King Mswati III is largely ignored in the foreign press within Africa, except in South Africa. There were a number of reports critical of the king, but not all of the reports were. On a positive note, News 24 radio reported that the king sold his own livestock to pay for two luxury German cars and he did not use state money.

More negatively, the Sunday Times, Johannesburg, commented that the king’s penchant for expensive luxury cars and private jets ‘is an insult to the many ordinary Swazis who have to face the daily grind brought about by living in poverty.’

But to balance this view the same newspaper later published a comment from a Swazi who said that ordinary people in Swaziland did not begrudge their king his luxuries.

(In August 2007, estimated that King Mswati III had a net worth of 200 million US dollars, or one billion, four hundred million emalangeni).

The king as head of state was criticised in the Mail and Guardian as church groups in Swaziland protested against the draft constitution, which they said gave the monarch too much power. Later in the year South Africa Broadcasting Corporation reported that the king signed into law the new constitution which ‘cements his power as sub-Saharan Africa’s last absolute monarch and upholds a ban on opposition political parties’.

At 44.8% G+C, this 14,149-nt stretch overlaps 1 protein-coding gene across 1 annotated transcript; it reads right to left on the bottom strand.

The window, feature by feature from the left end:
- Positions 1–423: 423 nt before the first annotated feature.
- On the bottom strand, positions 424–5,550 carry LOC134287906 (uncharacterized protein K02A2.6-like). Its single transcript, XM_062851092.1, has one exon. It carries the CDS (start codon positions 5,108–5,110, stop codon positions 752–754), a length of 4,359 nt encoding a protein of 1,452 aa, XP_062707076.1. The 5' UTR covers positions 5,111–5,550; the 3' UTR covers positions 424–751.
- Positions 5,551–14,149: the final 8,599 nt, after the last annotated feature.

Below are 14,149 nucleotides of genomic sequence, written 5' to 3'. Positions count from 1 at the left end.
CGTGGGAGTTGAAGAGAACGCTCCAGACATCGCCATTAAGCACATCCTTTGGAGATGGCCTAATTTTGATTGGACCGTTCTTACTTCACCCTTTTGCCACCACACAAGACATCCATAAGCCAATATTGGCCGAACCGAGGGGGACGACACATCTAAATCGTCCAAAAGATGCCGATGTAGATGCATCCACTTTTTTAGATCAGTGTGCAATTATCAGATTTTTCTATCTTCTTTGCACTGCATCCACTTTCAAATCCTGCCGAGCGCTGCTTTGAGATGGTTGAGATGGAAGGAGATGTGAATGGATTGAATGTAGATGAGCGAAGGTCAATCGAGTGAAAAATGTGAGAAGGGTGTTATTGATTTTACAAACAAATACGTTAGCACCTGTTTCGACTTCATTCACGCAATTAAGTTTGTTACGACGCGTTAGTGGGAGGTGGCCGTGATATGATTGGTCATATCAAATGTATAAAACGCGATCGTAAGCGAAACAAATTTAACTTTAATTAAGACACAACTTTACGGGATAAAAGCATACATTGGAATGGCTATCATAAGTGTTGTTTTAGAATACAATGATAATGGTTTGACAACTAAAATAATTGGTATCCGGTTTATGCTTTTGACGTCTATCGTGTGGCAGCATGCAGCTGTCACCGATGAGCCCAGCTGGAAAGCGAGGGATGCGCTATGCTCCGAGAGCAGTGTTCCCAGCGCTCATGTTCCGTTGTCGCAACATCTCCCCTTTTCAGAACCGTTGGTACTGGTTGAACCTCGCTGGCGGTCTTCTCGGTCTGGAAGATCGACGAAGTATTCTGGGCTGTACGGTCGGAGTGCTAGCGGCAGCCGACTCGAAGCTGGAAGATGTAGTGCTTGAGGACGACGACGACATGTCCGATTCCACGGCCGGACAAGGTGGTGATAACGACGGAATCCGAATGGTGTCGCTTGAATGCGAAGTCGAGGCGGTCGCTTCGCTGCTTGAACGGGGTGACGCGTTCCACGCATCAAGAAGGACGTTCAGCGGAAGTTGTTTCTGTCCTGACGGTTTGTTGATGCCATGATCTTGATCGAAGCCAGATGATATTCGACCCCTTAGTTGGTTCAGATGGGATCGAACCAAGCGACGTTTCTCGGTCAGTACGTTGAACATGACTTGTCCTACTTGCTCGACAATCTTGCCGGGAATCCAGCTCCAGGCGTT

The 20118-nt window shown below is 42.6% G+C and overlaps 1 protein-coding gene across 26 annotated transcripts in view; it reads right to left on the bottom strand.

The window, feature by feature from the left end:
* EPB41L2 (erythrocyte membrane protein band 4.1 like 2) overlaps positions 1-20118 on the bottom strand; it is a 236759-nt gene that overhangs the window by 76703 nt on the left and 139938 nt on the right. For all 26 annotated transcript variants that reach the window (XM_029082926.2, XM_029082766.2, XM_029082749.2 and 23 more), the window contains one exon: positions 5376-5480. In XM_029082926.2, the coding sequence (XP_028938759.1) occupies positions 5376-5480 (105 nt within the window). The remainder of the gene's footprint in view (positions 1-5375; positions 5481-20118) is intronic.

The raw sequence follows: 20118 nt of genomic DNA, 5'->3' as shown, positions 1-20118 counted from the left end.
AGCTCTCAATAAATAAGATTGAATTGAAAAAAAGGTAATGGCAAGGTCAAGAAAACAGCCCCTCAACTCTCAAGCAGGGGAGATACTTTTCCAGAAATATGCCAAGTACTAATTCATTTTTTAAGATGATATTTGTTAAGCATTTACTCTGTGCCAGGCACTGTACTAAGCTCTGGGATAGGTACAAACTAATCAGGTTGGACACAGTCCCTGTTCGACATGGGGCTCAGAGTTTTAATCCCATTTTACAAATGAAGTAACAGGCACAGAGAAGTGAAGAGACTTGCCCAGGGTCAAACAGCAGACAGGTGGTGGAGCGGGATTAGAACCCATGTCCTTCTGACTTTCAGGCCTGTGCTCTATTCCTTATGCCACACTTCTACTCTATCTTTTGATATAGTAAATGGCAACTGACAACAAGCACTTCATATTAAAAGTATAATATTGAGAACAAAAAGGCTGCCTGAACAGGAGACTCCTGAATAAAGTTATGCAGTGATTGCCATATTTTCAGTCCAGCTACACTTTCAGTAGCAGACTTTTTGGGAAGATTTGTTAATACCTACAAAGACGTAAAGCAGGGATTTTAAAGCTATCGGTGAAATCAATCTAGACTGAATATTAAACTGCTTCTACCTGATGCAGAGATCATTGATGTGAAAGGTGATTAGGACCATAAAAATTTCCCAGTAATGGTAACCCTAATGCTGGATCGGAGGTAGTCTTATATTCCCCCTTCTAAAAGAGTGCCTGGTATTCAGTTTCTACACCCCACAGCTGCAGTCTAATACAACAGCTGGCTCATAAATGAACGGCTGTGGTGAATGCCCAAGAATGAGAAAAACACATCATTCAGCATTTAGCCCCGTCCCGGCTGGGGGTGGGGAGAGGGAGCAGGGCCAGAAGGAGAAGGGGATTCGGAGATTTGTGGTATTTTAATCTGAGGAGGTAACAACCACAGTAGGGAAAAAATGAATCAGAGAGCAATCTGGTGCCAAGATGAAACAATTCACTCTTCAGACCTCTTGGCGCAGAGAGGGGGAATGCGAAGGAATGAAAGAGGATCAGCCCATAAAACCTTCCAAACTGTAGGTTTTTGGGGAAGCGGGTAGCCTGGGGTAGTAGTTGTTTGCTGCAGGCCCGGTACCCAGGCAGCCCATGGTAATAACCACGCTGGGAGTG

When I wrote about news coverage of Swaziland outside of Africa I concluded that Swaziland has no significance on the international stage because it is not strategically placed (there are no ports on world trade routes, for instance). Nor does Swaziland have much economic importance, such as a wealth of raw materials that are important in world manufacturing.

This lack of interest also exists within Africa. International news agencies such as Reuters and the Associated Press do not have offices in the kingdom and when there is a potentially interesting story, such as the annual Reed Dance, foreign journalists travel into Swaziland for a day or so and then move on to their next job.